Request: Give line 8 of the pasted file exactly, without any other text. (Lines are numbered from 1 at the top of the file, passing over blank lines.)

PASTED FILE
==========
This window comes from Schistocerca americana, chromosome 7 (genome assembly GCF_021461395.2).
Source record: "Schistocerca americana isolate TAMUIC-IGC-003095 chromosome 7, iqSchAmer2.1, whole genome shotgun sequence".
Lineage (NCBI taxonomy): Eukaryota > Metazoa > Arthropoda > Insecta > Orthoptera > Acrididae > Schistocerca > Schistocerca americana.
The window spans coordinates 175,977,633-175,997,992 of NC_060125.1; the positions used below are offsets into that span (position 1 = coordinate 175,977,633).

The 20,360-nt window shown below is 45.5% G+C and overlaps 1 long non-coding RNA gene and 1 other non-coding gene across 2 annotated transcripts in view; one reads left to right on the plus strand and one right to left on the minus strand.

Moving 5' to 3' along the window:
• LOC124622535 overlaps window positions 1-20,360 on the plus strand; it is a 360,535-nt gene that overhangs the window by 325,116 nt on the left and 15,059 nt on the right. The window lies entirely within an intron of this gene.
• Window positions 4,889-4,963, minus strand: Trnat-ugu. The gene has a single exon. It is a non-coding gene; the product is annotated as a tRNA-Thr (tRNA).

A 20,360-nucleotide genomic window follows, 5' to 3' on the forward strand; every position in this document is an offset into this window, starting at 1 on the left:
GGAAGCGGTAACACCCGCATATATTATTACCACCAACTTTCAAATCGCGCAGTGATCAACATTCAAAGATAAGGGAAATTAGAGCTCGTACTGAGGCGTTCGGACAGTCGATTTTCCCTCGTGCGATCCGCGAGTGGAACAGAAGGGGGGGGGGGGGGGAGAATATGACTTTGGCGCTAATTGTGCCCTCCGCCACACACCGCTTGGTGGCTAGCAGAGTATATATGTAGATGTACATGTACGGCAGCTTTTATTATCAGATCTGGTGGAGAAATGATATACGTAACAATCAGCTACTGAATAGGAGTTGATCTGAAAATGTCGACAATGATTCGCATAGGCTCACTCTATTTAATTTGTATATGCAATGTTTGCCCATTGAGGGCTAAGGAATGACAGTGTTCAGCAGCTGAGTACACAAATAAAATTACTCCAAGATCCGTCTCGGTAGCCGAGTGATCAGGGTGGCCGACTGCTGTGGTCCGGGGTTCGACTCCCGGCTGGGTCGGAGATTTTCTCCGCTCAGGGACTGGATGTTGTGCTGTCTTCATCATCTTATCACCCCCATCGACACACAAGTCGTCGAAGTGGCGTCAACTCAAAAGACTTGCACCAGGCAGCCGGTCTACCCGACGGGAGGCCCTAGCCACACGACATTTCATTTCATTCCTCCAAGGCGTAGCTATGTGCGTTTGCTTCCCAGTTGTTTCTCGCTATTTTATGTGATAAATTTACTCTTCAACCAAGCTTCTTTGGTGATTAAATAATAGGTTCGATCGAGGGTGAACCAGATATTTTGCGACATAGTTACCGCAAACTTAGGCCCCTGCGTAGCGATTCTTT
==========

• Window positions 4,889-4,963, minus strand: Trnat-ugu. The gene has a single exon. It is a non-coding gene; the product is annotated as a tRNA-Thr (tRNA).